National review needed following report on tubal ligations: researchers
Kristy Kirkup, The Canadian Press
Published Monday, July 31, 2017 1:02PM EDT
Last Updated Monday, July 31, 2017 4:20PM EDT
OTTAWA -- Two researchers who documented unwanted tubal ligations and "inherent racism" experienced by Indigenous women navigating the health-care system in Saskatoon say a national review is needed to determine if other Aboriginal women have experienced similar trauma.
Yvonne Boyer, a lawyer and a Canada Research Chair at Manitoba's Brandon University, and Dr. Judith Bartlett, a physician and researcher, released a report last week outlining how Indigenous women from Saskatoon and surrounding areas were coerced into having their Fallopian tubes clamped or severed after giving birth in a hospital.
The experience of the women in Saskatchewan is likely not limited to the province, Boyer said, adding Indigenous Peoples have experienced racism and discrimination all over the country, including in accessing health services.
"This has just given us an opportunity to use tubal ligation as an example, but I would say it is probably happening in other aspects of health care as well," Boyer said in an interview, noting Indigenous women who shared their stories for the report are also seeking a national review.
A broader review would help determine the extent of discrimination across Canada, Bartlett said. "We know in Saskatoon it has happened at least within the last five years, but also going well back in history in terms of the women that we did interview."
The report says most of the women did not understand tubal ligations were permanent, noting they thought the procedure was a form of birth control that could be reversed.
It adds most women interviewed either do not recall giving consent or signed because they were too tired and overwhelmed to fight any longer.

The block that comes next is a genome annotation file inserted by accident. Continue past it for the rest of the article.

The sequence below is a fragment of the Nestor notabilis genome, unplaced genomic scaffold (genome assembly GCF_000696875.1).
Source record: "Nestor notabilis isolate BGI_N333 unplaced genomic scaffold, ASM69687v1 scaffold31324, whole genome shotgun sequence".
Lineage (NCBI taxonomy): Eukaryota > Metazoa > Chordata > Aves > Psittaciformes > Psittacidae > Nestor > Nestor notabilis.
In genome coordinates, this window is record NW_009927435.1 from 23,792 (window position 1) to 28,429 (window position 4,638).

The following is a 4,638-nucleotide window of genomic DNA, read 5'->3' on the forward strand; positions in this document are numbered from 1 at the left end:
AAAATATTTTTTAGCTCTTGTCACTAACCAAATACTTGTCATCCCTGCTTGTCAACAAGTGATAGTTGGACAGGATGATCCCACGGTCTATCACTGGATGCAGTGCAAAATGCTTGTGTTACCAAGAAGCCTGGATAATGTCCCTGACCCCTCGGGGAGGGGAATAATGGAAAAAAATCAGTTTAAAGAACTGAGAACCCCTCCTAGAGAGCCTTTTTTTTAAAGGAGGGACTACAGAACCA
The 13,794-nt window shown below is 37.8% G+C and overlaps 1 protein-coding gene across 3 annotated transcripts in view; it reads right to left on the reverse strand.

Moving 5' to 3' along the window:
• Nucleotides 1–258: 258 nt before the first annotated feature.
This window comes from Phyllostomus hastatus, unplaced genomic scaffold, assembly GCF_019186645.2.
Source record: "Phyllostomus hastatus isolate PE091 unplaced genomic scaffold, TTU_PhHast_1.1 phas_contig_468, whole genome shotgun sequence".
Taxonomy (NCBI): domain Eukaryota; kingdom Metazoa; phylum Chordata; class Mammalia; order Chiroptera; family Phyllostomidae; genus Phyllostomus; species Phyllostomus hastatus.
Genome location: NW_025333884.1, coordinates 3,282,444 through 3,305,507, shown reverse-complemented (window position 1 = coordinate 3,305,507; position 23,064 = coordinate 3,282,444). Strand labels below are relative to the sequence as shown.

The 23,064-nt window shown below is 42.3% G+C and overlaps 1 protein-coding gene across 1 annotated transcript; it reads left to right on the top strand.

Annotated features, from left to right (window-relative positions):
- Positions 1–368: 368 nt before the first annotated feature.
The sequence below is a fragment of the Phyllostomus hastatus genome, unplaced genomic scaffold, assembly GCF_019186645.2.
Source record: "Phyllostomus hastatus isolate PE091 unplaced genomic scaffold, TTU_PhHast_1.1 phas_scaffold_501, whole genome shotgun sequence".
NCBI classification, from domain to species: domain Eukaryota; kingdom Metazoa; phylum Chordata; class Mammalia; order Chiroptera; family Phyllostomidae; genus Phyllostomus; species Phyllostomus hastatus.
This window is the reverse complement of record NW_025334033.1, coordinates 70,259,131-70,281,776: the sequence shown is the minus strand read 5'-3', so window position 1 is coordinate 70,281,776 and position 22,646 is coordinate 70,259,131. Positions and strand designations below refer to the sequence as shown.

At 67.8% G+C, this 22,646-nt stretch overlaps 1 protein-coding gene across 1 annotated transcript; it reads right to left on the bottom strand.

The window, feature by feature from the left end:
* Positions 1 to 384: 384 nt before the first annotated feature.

The report also suggests the tubal ligations were done to help Indigenous women manage burgeoning families.
"The doctors and nurses say, 'It's for your benefit,"' one woman told the investigators. "You have all these children. Enjoy her while you have her."
With one exception, the researchers found all of the women interviewed for the report indicated a clear lack of trust in the health care system -- something that continued long after the procedure.
"Most had not been back to the doctor or had very little health care since they had felt coerced into sterilization," the report said. "They also said they would find it very difficult to go back to a doctor and refuse to go."
The report also documented "inherent racism experienced by Aboriginal people in many health care settings."
"Comments were made that suggested there should be an expansion of the review beyond the boundaries of the SHR (Saskatoon Health Region) to include all hospitals and health-care providers in Saskatchewan and indeed in Canada," the report said.
In response to the report, the Saskatoon Health Region said it deeply regrets what happened and acknowledged it failed to treat the women with the respect, compassion and support they deserve.
It called for the external review after patients came forward to the media to share what they experienced.
"These are the heroes that said 'No, it has to stop, somebody has to listen to me'," Boyer said. "They're the brave ones. They're the ones with the courage that came forward."
The challenge for health authority is to ensure there is an internal culture change to ensure this never happens again, said Dr. Alika Lafontaine, past president of Indigenous Physicians Association of Canada who has been outspoken about discrimination toward Aboriginal patients.
"The reality is ... these forced tubal ligations would have never happened if these individuals had been treated like people instead of caricatures," he said Monday.